Live Softly

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Koskela Interview with Elise, Founder of Live Softly

International Women’s Day: Celebrating
Women In Design

Interviews with 12 of the inspiring women we get to work with at Koskela.

To celebrate International Women’s Day we asked 12 women with flourishing creative businesses about the highlights of working in the design industry and what makes them tick.

Countless pearls of wisdom have been revealed by these incredible ladies. Keep reading for plenty of inspiration and thought-provoking insights!

Elise Slater - Live Softly

Elise Slater / Live Softly

How long have you worked in the design industry?
I went straight from high school to UTS to study Fashion Design and have worked in the design industry ever since – so 17 years long! I've worked across all areas from fashion design and trend forecasting, to my current role as a design educator and founder of my own small social enterprise design company, Live Softly.

What is your favourite part of the job?
At the moment I have three jobs; as a designer for Live Softly, educator and art therapist, and I love how all are design related and interweave, I feel like all of my skills gathered over the last 17 years have now found their expression in the world, and that makes me feel creatively enriched everyday. My other favourite part of the job is hearing how Live Softly resonates with other people and how they interact with it's story, this project has lead me to meet many wonderful people who are also passionate about social enterprise and ethical design.

What is your proudest achievement?
Working with my community of marginalised artisans in Nepal and bringing the project to life has been a wonderfully rewarding journey, and being accepted in to my favourite design stores in the world, including Koskela and Selfridges in London was beyond exciting; it meant the project had a place in the world.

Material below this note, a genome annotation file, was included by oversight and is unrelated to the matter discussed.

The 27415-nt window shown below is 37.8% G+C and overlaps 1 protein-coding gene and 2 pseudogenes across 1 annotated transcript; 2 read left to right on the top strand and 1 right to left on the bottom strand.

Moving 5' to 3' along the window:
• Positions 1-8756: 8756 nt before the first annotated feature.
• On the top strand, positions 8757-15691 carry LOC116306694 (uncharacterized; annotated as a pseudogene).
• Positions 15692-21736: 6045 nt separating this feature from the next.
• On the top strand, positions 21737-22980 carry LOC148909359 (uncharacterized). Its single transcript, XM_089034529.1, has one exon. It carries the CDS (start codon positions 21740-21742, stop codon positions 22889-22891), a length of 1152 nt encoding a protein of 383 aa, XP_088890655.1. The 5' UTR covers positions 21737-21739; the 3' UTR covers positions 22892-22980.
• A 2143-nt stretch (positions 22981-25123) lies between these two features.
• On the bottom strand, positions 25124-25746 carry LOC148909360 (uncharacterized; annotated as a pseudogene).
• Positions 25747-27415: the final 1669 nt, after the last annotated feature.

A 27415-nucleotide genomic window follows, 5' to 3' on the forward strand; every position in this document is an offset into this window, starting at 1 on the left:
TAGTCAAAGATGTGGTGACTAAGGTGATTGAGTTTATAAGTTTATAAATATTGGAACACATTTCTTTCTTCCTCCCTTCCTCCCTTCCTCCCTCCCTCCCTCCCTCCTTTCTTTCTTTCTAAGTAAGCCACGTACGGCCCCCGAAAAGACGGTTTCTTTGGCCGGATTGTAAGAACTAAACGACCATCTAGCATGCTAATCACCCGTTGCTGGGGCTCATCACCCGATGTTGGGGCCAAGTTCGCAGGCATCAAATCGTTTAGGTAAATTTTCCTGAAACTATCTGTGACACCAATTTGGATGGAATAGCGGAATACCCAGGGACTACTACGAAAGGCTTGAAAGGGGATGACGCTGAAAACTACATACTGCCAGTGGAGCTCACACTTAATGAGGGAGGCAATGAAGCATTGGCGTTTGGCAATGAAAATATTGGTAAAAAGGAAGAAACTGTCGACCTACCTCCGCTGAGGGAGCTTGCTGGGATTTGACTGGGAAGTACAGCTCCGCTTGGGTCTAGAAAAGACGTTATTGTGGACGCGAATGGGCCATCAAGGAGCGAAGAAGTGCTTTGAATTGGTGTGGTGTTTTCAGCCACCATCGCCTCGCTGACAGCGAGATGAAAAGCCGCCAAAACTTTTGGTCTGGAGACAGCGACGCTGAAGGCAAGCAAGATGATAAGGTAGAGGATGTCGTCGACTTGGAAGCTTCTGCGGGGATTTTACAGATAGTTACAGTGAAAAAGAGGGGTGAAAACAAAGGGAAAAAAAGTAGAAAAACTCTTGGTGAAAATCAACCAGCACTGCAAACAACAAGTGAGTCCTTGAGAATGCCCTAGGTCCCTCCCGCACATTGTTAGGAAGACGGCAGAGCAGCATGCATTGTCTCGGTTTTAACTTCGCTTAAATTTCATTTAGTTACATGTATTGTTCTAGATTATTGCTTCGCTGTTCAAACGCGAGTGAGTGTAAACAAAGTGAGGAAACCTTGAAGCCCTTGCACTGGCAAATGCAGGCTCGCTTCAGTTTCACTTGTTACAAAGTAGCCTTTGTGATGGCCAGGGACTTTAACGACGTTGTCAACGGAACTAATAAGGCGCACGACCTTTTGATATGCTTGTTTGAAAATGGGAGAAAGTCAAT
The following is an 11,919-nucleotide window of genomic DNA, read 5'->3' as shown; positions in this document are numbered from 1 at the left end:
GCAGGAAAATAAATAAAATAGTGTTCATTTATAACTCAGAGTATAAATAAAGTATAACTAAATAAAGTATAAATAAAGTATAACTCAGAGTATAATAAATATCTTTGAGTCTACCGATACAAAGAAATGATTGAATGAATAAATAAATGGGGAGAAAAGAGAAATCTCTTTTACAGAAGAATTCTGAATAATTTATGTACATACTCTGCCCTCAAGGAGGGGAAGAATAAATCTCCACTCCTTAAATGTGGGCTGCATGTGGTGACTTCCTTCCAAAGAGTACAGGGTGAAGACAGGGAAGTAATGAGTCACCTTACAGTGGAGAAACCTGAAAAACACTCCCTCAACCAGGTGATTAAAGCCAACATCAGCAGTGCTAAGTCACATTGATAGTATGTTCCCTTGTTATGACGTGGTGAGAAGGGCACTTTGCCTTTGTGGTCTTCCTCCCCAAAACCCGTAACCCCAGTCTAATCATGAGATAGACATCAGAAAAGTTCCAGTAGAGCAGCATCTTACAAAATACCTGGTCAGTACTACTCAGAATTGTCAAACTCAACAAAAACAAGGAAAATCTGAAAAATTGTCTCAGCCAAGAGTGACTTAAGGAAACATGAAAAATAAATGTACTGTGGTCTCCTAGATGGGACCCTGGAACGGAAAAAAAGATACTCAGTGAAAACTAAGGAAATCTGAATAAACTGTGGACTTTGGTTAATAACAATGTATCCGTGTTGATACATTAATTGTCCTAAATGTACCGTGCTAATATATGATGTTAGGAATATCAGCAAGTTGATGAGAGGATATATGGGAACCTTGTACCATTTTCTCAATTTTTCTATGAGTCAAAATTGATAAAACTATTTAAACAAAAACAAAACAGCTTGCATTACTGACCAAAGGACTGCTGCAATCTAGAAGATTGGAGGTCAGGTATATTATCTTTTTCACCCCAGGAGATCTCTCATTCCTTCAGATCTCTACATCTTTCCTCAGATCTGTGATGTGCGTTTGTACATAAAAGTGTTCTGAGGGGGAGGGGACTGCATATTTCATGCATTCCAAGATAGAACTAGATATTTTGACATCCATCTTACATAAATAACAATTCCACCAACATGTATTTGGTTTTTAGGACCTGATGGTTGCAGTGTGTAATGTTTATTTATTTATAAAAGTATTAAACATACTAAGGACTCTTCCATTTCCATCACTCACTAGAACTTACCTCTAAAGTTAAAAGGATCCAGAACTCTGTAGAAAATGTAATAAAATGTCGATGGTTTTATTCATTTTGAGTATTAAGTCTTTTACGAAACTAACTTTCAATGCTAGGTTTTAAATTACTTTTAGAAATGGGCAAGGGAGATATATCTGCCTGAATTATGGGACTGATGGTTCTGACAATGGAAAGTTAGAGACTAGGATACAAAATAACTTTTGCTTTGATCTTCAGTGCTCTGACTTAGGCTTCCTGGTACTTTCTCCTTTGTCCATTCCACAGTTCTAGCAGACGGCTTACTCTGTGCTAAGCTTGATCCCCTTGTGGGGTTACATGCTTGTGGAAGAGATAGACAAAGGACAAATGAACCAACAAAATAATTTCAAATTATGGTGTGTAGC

Do you have a personal mantra/philosophy that you live by?
The name of my project, Live Softly, is also the mantra I design and live by. Live Softly embraces the Buddhist philosophy to do no harm and to tread softly on the world. I believe in mindful design and have always been an advocate for sustainability and design for change. I believe in educating customers about the provenance of textiles, connecting them with the stories of how things are made. As designers we need to connect people to the making process so they can treasure what they own as a means to combat disposable design. My mantra is to create happy makers, happy customers and a happy planet.

For the full article visit: https://www.koskela.com.au/women-in-design

elise slater
The Ups and Downs of Sustainable Design Thinking....

It's only day three in Nepal and I have already been though so many waves of emotion, so many learning curves and ups and downs regarding the project and my intentions for it. I've asked questions, I've had questions answered, and then asked some more...

I teach sustainable design in Sydney and recently taught a co-lab class on social enterprise design to 14 students from Sri Lanka and 14 students from Sydney. I like to think I am fairly well versed on the pros and cons of sustainable design and the ethical questions raised in producing goods and employing staff.  My prime intention in coming to Nepal was to see if my project really was contributing benefits to the people employed by the program, how did I know that there wasn't someone at the top giving themselves a big pay cut? And was giving the happy soulful people of Nepal work really what they needed - wasn't that just inflicting them with the same consumer-led disease that has consumed the West?